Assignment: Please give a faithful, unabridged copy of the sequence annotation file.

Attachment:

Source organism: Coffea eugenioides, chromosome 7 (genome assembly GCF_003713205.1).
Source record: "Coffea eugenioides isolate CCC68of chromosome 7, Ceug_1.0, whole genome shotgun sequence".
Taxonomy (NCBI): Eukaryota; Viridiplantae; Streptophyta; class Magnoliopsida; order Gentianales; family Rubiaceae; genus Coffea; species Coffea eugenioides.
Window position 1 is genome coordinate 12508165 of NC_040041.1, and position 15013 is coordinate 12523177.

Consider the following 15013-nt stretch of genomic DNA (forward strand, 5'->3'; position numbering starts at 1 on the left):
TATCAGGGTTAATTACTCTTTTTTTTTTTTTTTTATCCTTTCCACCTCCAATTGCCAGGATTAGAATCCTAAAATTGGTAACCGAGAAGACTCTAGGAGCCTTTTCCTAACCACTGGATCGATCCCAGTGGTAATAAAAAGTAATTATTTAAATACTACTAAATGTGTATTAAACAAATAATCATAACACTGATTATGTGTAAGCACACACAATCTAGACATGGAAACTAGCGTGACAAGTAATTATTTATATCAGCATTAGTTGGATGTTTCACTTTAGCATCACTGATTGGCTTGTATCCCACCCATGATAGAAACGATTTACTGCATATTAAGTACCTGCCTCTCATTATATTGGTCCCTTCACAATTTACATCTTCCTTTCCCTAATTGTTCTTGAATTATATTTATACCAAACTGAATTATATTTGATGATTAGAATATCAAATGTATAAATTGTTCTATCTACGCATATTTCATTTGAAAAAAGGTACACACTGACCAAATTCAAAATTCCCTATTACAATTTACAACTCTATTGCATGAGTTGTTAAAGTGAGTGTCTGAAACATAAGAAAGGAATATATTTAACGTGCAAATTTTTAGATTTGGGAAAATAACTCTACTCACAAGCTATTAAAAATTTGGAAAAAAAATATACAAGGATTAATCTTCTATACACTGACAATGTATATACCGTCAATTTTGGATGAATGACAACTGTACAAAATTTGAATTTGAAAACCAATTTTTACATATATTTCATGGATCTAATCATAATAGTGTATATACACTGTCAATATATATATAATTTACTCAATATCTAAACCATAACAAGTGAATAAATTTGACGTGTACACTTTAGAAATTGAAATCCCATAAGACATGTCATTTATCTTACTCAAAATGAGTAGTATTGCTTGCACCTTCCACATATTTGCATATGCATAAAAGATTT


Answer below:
Source organism: Coffea eugenioides, chromosome 7 (genome assembly GCF_003713205.1).
Source record: "Coffea eugenioides isolate CCC68of chromosome 7, Ceug_1.0, whole genome shotgun sequence".
Taxonomy (NCBI): Eukaryota; Viridiplantae; Streptophyta; class Magnoliopsida; order Gentianales; family Rubiaceae; genus Coffea; species Coffea eugenioides.
Window position 1 is genome coordinate 12508165 of NC_040041.1, and position 15013 is coordinate 12523177.

Consider the following 15013-nt stretch of genomic DNA (forward strand, 5'->3'; position numbering starts at 1 on the left):
TATCAGGGTTAATTACTCTTTTTTTTTTTTTTTTATCCTTTCCACCTCCAATTGCCAGGATTAGAATCCTAAAATTGGTAACCGAGAAGACTCTAGGAGCCTTTTCCTAACCACTGGATCGATCCCAGTGGTAATAAAAAGTAATTATTTAAATACTACTAAATGTGTATTAAACAAATAATCATAACACTGATTATGTGTAAGCACACACAATCTAGACATGGAAACTAGCGTGACAAGTAATTATTTATATCAGCATTAGTTGGATGTTTCACTTTAGCATCACTGATTGGCTTGTATCCCACCCATGATAGAAACGATTTACTGCATATTAAGTACCTGCCTCTCATTATATTGGTCCCTTCACAATTTACATCTTCCTTTCCCTAATTGTTCTTGAATTATATTTATACCAAACTGAATTATATTTGATGATTAGAATATCAAATGTATAAATTGTTCTATCTACGCATATTTCATTTGAAAAAAGGTACACACTGACCAAATTCAAAATTCCCTATTACAATTTACAACTCTATTGCATGAGTTGTTAAAGTGAGTGTCTGAAACATAAGAAAGGAATATATTTAACGTGCAAATTTTTAGATTTGGGAAAATAACTCTACTCACAAGCTATTAAAAATTTGGAAAAAAAATATACAAGGATTAATCTTCTATACACTGACAATGTATATACCGTCAATTTTGGATGAATGACAACTGTACAAAATTTGAATTTGAAAACCAATTTTTACATATATTTCATGGATCTAATCATAATAGTGTATATACACTGTCAATATATATATAATTTACTCAATATCTAAACCATAACAAGTGAATAAATTTGACGTGTACACTTTAGAAATTGAAATCCCATAAGACATGTCATTTATCTTACTCAAAATGAGTAGTATTGCTTGCACCTTCCACATATTTGCATATGCATAAAAGATTT